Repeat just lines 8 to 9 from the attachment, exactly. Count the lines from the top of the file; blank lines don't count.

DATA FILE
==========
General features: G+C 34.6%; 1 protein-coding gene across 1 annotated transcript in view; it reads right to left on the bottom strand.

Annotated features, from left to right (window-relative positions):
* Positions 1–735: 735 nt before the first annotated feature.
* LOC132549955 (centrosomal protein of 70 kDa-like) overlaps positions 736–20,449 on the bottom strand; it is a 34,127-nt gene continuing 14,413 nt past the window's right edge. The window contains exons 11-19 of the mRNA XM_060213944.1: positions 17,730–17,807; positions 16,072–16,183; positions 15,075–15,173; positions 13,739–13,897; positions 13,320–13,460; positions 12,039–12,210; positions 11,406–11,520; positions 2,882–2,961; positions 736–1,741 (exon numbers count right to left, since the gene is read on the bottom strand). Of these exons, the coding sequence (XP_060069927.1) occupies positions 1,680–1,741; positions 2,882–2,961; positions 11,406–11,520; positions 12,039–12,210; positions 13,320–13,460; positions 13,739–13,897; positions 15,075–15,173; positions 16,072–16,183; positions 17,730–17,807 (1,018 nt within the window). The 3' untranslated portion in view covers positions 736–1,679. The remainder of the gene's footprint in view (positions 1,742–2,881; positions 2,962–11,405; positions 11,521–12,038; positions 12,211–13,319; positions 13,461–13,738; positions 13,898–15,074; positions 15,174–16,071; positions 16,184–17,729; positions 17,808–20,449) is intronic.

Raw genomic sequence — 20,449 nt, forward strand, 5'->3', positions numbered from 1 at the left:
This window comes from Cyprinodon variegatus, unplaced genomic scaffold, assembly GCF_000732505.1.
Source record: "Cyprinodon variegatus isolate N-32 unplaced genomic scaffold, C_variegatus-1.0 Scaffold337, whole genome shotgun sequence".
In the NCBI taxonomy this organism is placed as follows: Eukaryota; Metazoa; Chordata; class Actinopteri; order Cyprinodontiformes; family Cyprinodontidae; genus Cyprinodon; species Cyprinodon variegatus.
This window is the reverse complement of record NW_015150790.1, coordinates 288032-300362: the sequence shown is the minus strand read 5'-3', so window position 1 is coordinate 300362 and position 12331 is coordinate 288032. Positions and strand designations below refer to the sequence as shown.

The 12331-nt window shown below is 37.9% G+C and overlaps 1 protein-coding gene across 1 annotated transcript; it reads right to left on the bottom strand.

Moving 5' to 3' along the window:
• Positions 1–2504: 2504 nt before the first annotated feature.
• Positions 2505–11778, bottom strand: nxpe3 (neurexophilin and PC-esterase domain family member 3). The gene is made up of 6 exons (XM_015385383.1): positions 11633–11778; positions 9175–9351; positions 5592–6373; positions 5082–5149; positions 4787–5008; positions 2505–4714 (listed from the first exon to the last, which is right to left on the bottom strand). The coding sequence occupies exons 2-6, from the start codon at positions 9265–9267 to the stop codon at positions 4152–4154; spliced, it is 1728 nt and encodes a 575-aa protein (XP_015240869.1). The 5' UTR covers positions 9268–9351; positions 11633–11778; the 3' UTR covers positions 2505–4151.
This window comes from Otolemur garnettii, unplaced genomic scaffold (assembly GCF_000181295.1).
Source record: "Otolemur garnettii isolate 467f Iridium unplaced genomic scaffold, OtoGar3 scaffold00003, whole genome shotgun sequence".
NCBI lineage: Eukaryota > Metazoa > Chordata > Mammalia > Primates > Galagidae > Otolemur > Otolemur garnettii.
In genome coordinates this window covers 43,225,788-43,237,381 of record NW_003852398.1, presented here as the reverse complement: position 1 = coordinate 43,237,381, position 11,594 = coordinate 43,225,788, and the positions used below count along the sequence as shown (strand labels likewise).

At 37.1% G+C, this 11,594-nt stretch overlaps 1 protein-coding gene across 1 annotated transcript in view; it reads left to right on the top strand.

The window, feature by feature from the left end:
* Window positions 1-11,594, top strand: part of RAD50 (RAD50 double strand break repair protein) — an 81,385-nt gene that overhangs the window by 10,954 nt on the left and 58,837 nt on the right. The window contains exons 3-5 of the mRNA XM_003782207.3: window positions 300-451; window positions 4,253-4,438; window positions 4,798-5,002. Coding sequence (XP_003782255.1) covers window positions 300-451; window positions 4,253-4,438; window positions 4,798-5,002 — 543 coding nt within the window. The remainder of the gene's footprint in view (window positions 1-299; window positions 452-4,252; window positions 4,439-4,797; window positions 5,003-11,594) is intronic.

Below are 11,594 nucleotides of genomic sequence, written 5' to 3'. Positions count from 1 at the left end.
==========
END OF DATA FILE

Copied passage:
In the NCBI taxonomy this organism is placed as follows: Eukaryota; Metazoa; Chordata; class Actinopteri; order Cyprinodontiformes; family Cyprinodontidae; genus Cyprinodon; species Cyprinodon variegatus.
This window is the reverse complement of record NW_015150790.1, coordinates 288032-300362: the sequence shown is the minus strand read 5'-3', so window position 1 is coordinate 300362 and position 12331 is coordinate 288032. Positions and strand designations below refer to the sequence as shown.